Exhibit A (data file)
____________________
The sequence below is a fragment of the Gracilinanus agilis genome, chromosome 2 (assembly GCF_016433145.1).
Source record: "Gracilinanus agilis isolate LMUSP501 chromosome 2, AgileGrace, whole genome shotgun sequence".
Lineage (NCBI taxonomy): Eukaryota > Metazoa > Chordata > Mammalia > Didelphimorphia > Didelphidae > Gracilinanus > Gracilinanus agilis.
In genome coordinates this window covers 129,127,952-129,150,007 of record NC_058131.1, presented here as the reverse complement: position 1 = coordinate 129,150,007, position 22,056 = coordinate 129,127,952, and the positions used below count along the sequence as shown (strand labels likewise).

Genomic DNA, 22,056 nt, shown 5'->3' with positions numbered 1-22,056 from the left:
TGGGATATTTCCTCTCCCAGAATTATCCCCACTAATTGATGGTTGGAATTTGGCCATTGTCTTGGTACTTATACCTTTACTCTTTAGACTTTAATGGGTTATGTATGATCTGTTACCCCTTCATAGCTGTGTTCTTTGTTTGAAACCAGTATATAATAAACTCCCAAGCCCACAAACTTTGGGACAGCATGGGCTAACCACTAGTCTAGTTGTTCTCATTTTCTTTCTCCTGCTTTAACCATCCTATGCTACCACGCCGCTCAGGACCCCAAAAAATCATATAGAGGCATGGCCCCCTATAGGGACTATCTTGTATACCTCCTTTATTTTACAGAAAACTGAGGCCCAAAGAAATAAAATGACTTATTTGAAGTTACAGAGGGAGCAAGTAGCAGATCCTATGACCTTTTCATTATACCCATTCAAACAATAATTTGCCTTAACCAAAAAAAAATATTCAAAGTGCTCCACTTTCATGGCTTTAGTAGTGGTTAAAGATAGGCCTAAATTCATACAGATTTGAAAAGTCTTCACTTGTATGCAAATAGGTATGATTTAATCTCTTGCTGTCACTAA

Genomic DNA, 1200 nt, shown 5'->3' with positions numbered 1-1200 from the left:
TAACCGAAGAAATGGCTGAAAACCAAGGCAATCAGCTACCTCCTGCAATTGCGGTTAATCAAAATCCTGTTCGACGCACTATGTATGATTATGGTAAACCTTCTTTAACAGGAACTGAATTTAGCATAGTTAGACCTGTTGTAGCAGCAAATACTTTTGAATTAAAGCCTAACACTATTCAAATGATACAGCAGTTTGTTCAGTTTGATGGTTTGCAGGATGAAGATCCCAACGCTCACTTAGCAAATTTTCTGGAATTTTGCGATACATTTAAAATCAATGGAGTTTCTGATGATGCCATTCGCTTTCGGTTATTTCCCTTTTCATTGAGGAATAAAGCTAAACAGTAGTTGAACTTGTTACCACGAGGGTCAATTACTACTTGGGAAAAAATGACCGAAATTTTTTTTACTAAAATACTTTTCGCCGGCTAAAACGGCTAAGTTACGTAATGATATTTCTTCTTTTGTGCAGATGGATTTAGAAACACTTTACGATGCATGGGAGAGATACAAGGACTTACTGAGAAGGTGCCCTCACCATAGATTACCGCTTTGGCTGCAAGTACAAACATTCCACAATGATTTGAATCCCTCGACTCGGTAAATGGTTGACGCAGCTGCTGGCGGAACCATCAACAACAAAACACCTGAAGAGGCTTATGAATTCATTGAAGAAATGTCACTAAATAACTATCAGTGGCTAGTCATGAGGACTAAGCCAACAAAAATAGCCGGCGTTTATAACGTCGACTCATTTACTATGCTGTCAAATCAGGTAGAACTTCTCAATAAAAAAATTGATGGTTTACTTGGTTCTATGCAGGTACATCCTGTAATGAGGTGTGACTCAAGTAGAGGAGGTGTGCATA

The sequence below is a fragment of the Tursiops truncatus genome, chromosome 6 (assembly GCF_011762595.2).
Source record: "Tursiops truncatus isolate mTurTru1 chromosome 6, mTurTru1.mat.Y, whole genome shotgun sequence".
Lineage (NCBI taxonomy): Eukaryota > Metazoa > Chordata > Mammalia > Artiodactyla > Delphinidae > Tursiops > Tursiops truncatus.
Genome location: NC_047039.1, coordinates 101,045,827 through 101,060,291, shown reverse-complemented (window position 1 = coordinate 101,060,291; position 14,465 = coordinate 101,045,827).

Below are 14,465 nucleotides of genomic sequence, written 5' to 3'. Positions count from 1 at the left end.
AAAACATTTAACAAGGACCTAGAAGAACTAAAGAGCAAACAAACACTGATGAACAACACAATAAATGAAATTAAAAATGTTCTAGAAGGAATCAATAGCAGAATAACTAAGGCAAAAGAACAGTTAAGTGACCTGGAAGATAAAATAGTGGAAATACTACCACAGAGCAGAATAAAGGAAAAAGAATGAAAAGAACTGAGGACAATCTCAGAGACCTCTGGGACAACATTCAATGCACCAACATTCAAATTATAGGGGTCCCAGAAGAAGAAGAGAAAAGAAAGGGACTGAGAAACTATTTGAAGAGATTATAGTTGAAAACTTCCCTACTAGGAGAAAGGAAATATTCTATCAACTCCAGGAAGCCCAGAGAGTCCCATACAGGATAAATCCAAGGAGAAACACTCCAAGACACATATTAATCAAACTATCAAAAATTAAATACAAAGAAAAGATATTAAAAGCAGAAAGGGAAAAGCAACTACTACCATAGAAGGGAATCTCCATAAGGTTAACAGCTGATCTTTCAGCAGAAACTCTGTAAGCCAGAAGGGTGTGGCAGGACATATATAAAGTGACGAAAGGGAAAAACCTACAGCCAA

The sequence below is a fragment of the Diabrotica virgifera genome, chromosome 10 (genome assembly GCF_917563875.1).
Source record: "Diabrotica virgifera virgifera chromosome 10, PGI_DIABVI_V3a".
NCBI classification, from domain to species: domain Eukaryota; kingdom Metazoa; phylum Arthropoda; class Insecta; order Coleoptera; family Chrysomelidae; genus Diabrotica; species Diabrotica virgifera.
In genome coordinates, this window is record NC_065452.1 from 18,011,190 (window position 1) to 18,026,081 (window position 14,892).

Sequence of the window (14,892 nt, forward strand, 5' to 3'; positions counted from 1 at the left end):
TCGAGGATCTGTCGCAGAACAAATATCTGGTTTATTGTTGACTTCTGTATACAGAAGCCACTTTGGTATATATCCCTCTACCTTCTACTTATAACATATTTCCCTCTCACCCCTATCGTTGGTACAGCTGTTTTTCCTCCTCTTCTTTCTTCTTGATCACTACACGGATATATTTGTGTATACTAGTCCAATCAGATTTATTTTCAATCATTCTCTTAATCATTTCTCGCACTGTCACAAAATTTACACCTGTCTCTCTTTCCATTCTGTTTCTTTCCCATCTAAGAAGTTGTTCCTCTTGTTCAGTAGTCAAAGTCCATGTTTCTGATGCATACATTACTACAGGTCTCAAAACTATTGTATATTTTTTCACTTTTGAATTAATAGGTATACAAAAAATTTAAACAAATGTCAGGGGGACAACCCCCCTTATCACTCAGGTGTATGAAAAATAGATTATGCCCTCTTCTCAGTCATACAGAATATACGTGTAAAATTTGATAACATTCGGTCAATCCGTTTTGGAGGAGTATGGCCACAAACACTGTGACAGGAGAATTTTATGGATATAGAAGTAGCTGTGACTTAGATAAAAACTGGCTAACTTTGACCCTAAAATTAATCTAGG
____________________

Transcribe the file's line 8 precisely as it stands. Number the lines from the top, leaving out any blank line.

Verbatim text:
TAACCGAAGAAATGGCTGAAAACCAAGGCAATCAGCTACCTCCTGCAATTGCGGTTAATCAAAATCCTGTTCGACGCACTATGTATGATTATGGTAAACCTTCTTTAACAGGAACTGAATTTAGCATAGTTAGACCTGTTGTAGCAGCAAATACTTTTGAATTAAAGCCTAACACTATTCAAATGATACAGCAGTTTGTTCAGTTTGATGGTTTGCAGGATGAAGATCCCAACGCTCACTTAGCAAATTTTCTGGAATTTTGCGATACATTTAAAATCAATGGAGTTTCTGATGATGCCATTCGCTTTCGGTTATTTCCCTTTTCATTGAGGAATAAAGCTAAACAGTAGTTGAACTTGTTACCACGAGGGTCAATTACTACTTGGGAAAAAATGACCGAAATTTTTTTTACTAAAATACTTTTCGCCGGCTAAAACGGCTAAGTTACGTAATGATATTTCTTCTTTTGTGCAGATGGATTTAGAAACACTTTACGATGCATGGGAGAGATACAAGGACTTACTGAGAAGGTGCCCTCACCATAGATTACCGCTTTGGCTGCAAGTACAAACATTCCACAATGATTTGAATCCCTCGACTCGGTAAATGGTTGACGCAGCTGCTGGCGGAACCATCAACAACAAAACACCTGAAGAGGCTTATGAATTCATTGAAGAAATGTCACTAAATAACTATCAGTGGCTAGTCATGAGGACTAAGCCAACAAAAATAGCCGGCGTTTATAACGTCGACTCATTTACTATGCTGTCAAATCAGGTAGAACTTCTCAATAAAAAAATTGATGGTTTACTTGGTTCTATGCAGGTACATCCTGTAATGAGGTGTGACTCAAGTAGAGGAGGTGTGCATA